YOUNG VOICES

Suicide Prevention Hotline Receives Surge In Calls From Teens Over 'Serious' Exam Stress

Social media is also adding to young people's worries.

16/05/2017 10:35 BST

“Serious” exam stress has led to a surge in young people calling a suicide prevention helpline, charity bosses have said. 

Children as young as 12 have contacted the Papyrus HopeLine in recent months amid worries about their futures and letting their parents and teachers down. 

Heather Dickinson, manager of the charity, told the Press Association that calls have gone up around 30% this year. 

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Exam stress has led to a surge in calls to a suicide prevention helpline 

“We’re getting more calls from younger children and parents of younger children as well, so we’re not just talking about GCSEs and A-levels, we’re also talking about younger children,” she said. 

Teenagers and young people on social media also increasingly experience a fear of being left out, Dickinson said, with those in school and at university comparing themselves to other people’s success, worrying about jobs and “getting on in the world”.

Young Facebook users see others who seem to be coping or not worried about exams, which can trigger concerns about being left out of chats, being bullied and experiencing low confidence, she added. 

Exam stress is often the “last straw”.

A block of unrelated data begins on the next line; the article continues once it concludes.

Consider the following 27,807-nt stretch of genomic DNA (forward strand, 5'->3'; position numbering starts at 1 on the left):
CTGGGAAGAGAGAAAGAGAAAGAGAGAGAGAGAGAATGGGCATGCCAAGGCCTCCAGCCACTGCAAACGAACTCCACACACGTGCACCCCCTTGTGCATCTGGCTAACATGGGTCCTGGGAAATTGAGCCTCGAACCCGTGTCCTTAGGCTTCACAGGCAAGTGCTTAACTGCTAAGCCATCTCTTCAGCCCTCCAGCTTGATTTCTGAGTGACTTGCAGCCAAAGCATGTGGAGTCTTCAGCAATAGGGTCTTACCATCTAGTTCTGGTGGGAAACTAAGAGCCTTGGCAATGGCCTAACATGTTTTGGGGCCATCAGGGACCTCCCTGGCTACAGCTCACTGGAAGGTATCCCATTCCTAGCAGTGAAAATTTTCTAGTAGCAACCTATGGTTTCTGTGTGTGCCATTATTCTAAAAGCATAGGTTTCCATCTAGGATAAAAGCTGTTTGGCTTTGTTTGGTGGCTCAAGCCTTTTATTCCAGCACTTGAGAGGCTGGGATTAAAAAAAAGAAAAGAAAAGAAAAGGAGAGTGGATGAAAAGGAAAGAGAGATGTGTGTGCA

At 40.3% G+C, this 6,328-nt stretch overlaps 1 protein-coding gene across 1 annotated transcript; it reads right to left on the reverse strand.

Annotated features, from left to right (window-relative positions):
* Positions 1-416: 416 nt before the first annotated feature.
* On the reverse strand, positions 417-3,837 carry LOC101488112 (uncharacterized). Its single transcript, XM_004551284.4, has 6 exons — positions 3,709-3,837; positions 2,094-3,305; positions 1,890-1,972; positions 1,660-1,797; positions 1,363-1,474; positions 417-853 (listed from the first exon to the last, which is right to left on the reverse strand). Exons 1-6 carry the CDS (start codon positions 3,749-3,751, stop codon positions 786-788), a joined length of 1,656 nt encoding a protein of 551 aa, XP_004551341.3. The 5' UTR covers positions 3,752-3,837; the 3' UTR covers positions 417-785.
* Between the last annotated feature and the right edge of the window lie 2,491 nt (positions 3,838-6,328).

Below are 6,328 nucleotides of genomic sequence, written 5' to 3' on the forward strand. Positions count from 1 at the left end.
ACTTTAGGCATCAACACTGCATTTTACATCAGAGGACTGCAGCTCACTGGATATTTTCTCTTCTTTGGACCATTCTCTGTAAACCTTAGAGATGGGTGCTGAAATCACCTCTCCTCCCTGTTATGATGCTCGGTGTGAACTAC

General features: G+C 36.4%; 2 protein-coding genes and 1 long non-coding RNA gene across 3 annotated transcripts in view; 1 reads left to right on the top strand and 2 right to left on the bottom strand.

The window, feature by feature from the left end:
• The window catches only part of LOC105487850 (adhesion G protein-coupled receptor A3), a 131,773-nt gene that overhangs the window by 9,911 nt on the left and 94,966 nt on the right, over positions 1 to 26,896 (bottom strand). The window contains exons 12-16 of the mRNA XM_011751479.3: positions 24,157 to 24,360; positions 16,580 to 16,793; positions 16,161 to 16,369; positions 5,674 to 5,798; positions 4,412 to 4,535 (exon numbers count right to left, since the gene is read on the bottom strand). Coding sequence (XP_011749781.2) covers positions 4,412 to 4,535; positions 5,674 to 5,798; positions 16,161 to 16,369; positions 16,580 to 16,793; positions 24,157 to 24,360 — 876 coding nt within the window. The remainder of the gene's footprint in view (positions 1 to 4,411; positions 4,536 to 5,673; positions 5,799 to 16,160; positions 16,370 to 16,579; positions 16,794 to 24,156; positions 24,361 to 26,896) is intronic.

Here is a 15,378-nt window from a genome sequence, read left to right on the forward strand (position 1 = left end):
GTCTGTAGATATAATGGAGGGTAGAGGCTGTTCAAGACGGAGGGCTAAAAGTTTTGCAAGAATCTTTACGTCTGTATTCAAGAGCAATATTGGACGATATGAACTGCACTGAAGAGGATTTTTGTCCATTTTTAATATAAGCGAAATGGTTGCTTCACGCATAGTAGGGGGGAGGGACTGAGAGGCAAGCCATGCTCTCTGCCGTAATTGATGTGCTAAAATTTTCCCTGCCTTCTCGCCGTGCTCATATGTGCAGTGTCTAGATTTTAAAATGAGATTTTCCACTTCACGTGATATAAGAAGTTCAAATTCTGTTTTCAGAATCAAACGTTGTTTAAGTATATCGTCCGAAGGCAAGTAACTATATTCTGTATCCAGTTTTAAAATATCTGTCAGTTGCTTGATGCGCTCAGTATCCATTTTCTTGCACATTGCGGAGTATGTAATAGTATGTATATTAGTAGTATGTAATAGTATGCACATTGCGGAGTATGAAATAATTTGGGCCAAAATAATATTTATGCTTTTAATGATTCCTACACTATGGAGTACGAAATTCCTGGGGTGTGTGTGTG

The charity called on the government to acknowledge that suicide “needs to be talked about” to spread awareness.

ljubaphoto via Getty Images
Social media is also adding to teens' problems 

Ged Flynn, Papyrus chief executive, added: “It is critical that the incoming government recognises that this is a very serious issue, and honours the recent pledge made by the Prime Minister to increase support to mental services for young people. It is vital to the future of our country.”

Despite the increased worry, Dickinson said young people are now more self-aware and more likely to seek help.

She hailed wider conversations around mental health in recent times as “positive” in encouraging more young people to come forward and break the taboo surrounding suicide.

In recent weeks, high-profile campaigners such as the Duke and Duchess of Cambridge and Prince Harry have spoken out about their mental health experiences through the Heads Together campaign.

Suicide is the leading cause of death among men and women under 35 in the UK, with a reported four and a half deaths a day in 2015.

 

Useful websites and helplines:

The Papyrus HopeLine UK can be reached on 0800 068 4141 or by text on 07786 209697.

Samaritans offers a listening service which is open 24 hours a day, on 116 123 UK and ROI - this number is FREE to call and will not appear on your phone bill.)

Mind, open Monday to Friday, 9am-6pm on 0300 123 3393.

Get Connected is a free advice service for people under 25. Call 0808 808 4994 or email: help@getconnected.org.uk 

HopeLine runs a confidential advice helpline if you are a young person at risk of suicide or are worried about a young person at risk of suicide. Mon-Fri 10-5pm and 7pm-10pm. Weekends 2pm-5pm on 0800 068 41 41.

Maytree is a sanctuary for the suicidal in north London in a non-medical setting. For help or to enquire about a stay, call 020 7263 7070.